Gosh. So much to think about, especially on the "me time" front. It certainly puts things into perspective for me, with no kids and still struggling to keep an orderly house! However, I think we all need time for contemplation, but maybe our grandmothers had quiet time while doing chores because, as Wende points out, the children would have been expected to amuse themselves after a certain age.

Mella DP said...

I read this over breakfast and I've been ruminating over it all day. The world is dramatically different, but in every conceivable way. This:

Perhaps, even, the desire is wrong, precisely because it creates conflict, as the Victorians knew it would.

especially caught my eye, and I plan to write on it. In the meantime, the urge for solitude, especially if you get very little, isn't inherently wrong. Naturally, it can't always be indulged, but for some of us with certain personality types, it's simply a manifestation of how we were created. And it's worthwhile to acknowledge and honor that, even if we can't have it our way all the time (which would be spiritually unhealthy anyhow).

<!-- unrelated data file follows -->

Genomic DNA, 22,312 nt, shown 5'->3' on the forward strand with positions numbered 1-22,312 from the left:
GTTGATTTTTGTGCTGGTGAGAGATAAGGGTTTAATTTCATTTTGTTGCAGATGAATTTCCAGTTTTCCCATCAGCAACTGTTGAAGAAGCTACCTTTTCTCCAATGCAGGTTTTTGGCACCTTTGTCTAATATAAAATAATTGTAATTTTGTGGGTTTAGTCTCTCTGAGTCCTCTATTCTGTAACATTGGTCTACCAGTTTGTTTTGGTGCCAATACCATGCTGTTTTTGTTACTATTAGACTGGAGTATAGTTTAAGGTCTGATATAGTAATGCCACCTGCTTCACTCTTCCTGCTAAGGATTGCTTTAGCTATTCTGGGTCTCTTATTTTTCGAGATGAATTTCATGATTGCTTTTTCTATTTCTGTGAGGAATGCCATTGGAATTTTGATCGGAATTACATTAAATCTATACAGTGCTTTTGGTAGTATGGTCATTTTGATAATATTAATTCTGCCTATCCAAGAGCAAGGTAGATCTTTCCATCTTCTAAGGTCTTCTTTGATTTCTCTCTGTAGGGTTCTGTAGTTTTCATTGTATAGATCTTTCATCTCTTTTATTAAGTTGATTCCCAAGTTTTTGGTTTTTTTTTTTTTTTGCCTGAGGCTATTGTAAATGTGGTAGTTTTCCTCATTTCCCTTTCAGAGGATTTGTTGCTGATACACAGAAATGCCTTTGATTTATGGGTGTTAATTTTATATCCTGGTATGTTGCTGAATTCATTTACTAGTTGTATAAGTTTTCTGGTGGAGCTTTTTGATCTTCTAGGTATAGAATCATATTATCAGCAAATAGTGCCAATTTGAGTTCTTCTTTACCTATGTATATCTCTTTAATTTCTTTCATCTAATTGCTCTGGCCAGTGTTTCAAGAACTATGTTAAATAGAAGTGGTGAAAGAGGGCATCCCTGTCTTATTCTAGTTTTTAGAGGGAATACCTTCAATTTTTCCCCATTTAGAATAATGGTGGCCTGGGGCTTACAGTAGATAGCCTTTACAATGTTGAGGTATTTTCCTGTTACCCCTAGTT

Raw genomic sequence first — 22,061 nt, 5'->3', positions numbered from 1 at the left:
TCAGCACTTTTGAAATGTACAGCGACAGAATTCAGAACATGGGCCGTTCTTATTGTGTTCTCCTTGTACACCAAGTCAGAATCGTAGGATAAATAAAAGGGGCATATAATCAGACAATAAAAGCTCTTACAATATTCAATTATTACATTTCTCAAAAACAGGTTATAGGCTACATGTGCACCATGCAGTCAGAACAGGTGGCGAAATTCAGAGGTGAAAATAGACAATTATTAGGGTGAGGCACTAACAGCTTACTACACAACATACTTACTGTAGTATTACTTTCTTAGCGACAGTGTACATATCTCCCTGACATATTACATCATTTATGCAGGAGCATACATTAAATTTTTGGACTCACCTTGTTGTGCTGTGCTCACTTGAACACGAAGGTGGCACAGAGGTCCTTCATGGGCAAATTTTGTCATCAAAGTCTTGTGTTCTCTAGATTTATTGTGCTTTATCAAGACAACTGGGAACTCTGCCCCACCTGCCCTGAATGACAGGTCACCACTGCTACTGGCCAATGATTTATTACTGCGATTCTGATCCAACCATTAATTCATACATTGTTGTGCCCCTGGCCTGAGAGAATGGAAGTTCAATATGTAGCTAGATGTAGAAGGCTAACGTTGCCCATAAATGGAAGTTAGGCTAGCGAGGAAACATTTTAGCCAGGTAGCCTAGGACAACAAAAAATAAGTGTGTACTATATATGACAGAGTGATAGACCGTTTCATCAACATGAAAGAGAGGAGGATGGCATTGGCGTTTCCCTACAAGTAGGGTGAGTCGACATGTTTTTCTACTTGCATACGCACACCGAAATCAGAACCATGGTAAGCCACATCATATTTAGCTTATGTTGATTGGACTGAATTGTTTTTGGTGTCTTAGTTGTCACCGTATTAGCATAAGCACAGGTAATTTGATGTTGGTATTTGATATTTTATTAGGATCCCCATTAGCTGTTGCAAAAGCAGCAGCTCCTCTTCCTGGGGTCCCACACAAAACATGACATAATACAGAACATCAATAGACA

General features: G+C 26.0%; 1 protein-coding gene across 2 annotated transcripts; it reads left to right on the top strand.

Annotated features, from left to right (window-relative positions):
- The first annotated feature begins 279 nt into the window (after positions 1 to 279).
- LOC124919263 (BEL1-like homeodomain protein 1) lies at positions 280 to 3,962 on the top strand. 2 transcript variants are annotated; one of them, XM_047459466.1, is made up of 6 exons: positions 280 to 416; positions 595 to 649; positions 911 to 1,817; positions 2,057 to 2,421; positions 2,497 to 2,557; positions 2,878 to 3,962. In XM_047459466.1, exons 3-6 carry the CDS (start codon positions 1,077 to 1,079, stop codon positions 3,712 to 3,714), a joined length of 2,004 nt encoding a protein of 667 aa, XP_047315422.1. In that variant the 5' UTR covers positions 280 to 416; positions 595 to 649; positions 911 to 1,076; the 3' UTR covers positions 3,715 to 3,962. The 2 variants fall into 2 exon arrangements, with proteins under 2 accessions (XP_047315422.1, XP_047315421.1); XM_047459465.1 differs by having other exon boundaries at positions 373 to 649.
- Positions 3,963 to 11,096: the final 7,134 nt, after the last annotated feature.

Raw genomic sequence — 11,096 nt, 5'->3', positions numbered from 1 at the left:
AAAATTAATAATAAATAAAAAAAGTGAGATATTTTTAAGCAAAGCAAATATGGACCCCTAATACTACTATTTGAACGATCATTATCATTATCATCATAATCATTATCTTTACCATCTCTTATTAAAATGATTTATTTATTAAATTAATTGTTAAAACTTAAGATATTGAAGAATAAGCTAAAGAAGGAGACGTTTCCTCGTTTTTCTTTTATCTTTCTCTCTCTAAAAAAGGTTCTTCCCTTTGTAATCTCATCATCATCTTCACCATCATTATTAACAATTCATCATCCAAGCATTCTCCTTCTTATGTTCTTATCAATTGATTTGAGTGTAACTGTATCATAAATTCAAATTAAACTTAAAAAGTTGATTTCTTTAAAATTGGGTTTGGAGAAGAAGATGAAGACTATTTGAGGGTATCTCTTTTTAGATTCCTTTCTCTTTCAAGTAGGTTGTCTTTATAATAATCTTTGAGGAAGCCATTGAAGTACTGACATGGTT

Alana in Canada said...

Thanks, Mella. I look forward to what you have to say!

lorijo said...

I have always needed a lot of "me" time. I think it comes from just years of being alone and happy. I feel guilty now if that need to be apart from everyone else rears it's ugly head.